Rare marine species and habitats in extreme southern Chile have come under protection in the Diego Ramírez-Drake Passage marine park. Approved last year and entering into force last month, it will be the most southerly park in the Americas and provide a 144,390 square kilometre refuge for endangered penguins, albatrosses and whales. It will also protect important seabed formations.
The shape of Chile’s new marine park.
The park will provide a haven for many bird species, including the grey-headed albatross. This majestic seabird faces extinction due to the combined threats of climate change, which is affecting the location of squid, its main food source, entanglement in fishing gear and invasive species on the islands where it nests. (Image: Omar Barroso)
The striated caracara is a large, dark raptor found in the islands, located south of Cape Horn in the Drake Passage. The park is Chile’s 25th marine protected area and the seventh established in Chilean Patagonia, where nearly 14.2 million hectares have been safeguarded. (Image: Omar Barroso)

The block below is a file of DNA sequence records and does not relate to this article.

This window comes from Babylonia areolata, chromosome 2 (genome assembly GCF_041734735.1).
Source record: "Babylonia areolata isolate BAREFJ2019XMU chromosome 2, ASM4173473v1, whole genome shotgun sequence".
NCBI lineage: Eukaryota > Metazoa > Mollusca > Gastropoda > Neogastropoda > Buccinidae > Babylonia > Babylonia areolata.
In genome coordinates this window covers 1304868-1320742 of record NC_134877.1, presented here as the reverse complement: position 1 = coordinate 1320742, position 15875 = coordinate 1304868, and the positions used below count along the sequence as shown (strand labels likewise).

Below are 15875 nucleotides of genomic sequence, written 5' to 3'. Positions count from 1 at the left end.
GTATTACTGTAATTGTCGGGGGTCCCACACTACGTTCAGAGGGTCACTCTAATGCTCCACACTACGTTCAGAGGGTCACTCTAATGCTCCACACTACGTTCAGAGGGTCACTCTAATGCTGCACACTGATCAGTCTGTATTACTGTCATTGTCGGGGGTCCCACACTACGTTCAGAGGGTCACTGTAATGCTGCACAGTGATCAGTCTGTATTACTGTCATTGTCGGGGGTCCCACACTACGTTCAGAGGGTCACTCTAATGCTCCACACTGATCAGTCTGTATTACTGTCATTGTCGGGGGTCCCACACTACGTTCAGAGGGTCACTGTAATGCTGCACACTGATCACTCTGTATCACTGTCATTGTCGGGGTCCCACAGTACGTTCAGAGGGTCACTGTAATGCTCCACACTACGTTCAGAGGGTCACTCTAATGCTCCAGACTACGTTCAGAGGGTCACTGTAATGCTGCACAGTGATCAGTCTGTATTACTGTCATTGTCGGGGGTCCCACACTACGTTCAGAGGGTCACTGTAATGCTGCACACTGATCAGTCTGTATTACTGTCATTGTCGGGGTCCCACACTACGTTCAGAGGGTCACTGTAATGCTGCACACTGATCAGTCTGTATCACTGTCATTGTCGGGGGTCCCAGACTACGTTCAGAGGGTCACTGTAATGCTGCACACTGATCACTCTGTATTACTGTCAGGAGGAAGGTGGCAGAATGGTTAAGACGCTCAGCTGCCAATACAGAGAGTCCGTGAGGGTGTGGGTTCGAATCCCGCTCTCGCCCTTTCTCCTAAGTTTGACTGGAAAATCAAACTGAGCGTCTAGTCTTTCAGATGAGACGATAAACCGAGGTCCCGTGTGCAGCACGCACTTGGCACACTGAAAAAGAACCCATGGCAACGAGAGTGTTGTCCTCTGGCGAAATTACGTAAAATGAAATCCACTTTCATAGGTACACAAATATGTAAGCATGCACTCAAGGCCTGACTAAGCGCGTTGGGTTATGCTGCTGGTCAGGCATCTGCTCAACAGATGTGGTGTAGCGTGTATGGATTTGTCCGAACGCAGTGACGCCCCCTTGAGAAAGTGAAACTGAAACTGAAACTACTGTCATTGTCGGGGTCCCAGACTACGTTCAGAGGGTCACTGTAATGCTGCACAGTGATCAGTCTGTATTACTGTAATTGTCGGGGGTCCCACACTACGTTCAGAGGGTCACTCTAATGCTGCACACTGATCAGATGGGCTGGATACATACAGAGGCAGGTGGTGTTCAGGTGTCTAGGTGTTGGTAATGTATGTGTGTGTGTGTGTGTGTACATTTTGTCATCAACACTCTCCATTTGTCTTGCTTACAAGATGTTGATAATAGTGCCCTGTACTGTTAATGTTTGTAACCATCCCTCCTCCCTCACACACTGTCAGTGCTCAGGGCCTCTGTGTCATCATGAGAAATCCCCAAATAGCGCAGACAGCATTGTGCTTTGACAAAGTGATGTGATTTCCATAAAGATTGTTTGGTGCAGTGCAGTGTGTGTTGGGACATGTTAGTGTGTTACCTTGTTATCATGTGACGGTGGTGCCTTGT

Scientists collecting samples. The park’s location, at the southern end of the continental shelf of the Americas, makes it a strategic area for monitoring global climate change. (Image: Omar Barroso)
Gonzalo is one of the islands in the Diego Ramírez archipelago. Extreme southern Chile contains a range of habitats including fjords, deep channels, and kelp forests, which host a unique mix of wildlife. The Cape Horn and Diego Ramírez archipelagos are the most southerly locations in the Americas, and some of the least explored places on Earth. (Image: Omar Barroso)
The grey-headed albatross breeds at six island groups or archipelagos in the seas above the Antarctic, including Diego Ramírez. The islands are also an important migration route for whales and other cetaceans. (Image: Omar Barroso)